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Interdigital: Valuation Roadblocks

Posted on Thursday, Jan 31st 2008

By Vijay Nagarajan, Guest Author

As I looked at the positives of QCOM acquiring IDCC, I threw a number between $35 and $45 as a possible sale price. This price was based on a mix of historic data projection, IDCC’s current stock price and the perceived value to QCOM. I revisited the topic recently to do a more thorough valuation analysis which I will present over the next few articles.

As with my QCOM valuation, I have chosen the path of an event-based discounted cash flow analysis since it allows me to superpose the company’s position in the industry’s future. Further, the lucid picture steers clear of multiples based on the peer group in the technology sector. The valuation for companies like QCOM and IDCC which thrive on intellectual property licensing cannot be fair if it is based just on peer comparison.

This being said, the valuation of IDCC has been a challenge due to a variety of factors –

  • Percentage of IDCC-licensed handsets is unclear: The company claims that 30-35% of 3G handsets have IDCC licenses currently. I do not see this number as sacrosanct. So, it is difficult to linearly predict their growing customer base.
  • Lumpsum fees versus per-unit royalty: IDCC reports that 60% of its revenue comes from 3G handset sales. It is unclear if lumpsum payments made for 3G licenses like in the case of LG fit into this category. I am going with the assumption that it is.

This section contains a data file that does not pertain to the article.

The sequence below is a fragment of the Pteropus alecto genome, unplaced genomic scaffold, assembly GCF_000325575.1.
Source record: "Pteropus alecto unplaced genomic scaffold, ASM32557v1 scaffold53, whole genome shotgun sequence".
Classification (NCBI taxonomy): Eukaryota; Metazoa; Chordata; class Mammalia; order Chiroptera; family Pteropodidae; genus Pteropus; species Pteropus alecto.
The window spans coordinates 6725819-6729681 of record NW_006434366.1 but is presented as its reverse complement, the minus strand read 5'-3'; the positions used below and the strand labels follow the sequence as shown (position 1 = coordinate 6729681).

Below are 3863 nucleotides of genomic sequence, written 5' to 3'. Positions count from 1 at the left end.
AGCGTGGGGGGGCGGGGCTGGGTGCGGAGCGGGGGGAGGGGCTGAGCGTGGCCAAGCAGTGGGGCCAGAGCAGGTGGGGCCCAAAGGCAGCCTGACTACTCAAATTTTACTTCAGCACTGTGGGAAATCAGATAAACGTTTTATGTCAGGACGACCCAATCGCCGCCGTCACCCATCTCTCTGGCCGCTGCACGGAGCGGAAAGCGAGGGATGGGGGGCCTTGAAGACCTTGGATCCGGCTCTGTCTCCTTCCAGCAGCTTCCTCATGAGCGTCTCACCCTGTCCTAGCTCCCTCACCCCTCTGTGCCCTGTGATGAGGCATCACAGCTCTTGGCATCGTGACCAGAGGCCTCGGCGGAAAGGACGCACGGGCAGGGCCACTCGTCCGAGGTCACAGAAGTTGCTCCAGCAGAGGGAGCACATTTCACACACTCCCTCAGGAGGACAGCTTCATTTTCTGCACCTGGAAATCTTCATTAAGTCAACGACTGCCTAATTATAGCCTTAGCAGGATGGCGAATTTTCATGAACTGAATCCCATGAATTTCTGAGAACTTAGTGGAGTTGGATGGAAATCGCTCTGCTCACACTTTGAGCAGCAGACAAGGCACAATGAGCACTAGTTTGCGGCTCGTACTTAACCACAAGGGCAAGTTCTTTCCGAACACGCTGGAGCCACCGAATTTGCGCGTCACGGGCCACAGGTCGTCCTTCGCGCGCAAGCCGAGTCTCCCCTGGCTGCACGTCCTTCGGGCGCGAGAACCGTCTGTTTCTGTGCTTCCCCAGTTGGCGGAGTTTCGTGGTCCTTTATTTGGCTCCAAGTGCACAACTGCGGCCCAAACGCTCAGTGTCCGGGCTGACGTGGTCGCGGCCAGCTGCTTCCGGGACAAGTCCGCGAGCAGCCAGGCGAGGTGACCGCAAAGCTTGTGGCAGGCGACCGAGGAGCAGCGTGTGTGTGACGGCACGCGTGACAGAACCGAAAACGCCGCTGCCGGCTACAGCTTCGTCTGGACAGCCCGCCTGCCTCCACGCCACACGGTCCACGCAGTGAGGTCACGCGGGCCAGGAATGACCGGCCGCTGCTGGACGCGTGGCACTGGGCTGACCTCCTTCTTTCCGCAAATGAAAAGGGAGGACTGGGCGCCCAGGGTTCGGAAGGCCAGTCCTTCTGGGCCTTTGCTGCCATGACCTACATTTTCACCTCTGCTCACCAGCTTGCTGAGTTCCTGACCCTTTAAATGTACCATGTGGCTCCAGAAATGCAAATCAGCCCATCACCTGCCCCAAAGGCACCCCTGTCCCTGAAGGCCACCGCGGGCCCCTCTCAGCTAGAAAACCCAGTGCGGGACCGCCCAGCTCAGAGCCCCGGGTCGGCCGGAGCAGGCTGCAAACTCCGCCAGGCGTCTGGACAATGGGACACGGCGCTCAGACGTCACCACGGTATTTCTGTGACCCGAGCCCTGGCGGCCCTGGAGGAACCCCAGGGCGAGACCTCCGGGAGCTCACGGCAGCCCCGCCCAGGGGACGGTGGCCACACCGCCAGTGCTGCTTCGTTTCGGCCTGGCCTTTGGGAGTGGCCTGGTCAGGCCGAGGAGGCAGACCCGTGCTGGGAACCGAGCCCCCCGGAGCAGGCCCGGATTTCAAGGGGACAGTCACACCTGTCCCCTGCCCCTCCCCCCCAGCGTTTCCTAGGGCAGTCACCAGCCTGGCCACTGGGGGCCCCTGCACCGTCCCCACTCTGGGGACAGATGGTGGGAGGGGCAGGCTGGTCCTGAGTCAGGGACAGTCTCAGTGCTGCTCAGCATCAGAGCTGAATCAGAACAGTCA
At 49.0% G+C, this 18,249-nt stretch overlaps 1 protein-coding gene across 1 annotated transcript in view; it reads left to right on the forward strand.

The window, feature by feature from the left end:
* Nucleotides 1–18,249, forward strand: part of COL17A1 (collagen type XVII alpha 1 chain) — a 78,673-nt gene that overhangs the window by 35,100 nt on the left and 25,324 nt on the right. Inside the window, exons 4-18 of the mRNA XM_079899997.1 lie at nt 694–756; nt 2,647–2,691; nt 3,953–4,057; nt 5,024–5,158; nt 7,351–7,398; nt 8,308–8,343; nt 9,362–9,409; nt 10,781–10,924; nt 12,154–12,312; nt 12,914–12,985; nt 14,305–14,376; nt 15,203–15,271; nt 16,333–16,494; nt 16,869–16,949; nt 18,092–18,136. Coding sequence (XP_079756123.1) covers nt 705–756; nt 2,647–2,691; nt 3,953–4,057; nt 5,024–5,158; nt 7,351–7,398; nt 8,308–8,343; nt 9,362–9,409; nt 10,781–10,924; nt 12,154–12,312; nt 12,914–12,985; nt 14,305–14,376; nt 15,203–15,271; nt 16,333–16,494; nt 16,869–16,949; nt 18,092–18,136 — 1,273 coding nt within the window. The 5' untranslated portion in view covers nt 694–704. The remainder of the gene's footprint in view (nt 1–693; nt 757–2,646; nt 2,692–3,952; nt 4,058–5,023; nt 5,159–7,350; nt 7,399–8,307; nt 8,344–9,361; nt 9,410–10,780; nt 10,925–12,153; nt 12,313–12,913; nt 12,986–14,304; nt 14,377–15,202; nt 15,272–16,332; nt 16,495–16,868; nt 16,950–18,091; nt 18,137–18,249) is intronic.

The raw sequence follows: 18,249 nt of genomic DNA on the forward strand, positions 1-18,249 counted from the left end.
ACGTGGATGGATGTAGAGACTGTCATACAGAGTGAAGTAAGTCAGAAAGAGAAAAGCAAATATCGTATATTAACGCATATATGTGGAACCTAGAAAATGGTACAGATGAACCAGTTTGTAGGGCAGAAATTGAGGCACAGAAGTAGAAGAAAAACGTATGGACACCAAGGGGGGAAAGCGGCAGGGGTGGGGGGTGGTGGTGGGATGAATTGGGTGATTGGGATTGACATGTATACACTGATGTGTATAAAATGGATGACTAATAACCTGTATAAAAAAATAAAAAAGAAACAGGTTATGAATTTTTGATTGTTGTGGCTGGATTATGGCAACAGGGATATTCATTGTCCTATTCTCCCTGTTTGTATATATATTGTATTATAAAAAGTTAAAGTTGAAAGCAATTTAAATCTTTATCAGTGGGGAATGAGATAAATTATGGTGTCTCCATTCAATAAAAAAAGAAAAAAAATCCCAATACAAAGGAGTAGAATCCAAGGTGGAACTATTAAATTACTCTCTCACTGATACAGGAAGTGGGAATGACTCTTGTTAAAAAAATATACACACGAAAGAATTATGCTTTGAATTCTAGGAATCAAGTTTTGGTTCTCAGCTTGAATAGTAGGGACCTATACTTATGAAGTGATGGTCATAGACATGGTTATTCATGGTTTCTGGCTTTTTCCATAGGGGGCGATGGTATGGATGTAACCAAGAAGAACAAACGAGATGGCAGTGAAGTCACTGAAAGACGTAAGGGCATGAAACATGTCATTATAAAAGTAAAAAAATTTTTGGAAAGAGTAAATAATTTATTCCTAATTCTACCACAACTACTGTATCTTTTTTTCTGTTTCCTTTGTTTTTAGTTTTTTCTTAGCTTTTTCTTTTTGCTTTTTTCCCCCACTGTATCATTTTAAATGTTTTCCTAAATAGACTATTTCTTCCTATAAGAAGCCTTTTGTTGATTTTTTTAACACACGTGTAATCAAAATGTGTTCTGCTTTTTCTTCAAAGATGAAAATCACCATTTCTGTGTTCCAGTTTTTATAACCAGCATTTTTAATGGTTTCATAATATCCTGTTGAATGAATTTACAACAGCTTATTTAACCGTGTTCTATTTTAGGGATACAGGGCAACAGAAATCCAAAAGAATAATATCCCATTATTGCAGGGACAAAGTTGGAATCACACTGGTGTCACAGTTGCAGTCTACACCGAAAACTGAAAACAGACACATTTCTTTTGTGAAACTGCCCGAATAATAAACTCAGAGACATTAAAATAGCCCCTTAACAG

• Royalty rates are not linear as is the case with QCOM: IDCC seeks a per-unit royalty subject to a cap. This makes it difficult to map royalty as a percentage of the handset ASP. Based on the revenue share data and the 3G market share IDCC claims, the per-unit royalty is a little over $2 currently. But with larger volumes to be shipped in the years to come, this number will certainly come down.
  • The legal uncertainties: Due to the volatile nature of the IP business, it is very difficult to predict when the licenses will materialize. This in turn determines the company’s market share. This also makes the company’ primary growth driver – 3G boom – more unpredictable.
  • Chipset business: IDCC’s ASIC business is a new kid on the block and its success is yet proven through major customer wins. IDCC has however completed successful performance trials and has to now draw the carrier and handset vendors’ attention to its solutions to obtain design wins. These design wins will in turn give us more concrete market share data on the company.
  • Secondary growth: As I have always maintained, with a flatter patent play in OFDMA, the growth rates will be stinted with just the current model. The company will have to transition its ASIC division into a staple revenue source. Any design win will not only give it a good push right now, but also serve as the platform for the company’s secondary growth beyond 2012 when the OFDMA technologies will slowly start to make inroads.
  • Expenses: The current operating expenses as a percentage of the revenue are not indicative of the long-term picture. The CAGR of the operating expense is equally misguiding. IDCC is pushing a lot of money and resources into its R&D program, primarily to develop its 2G/3G ASIC. I think that while the R&D expenses, SG&A and its sales and marketing costs will grow at about 17% to expand its engineering team, its IP related fees should flatten out. I anticipate a net 15% increase in its year-on-year operating expenses.

In the sequel, I will briefly go over some of my assumptions and rationale and later take a look into my valuation.

This segment is a part in the series : Interdigital

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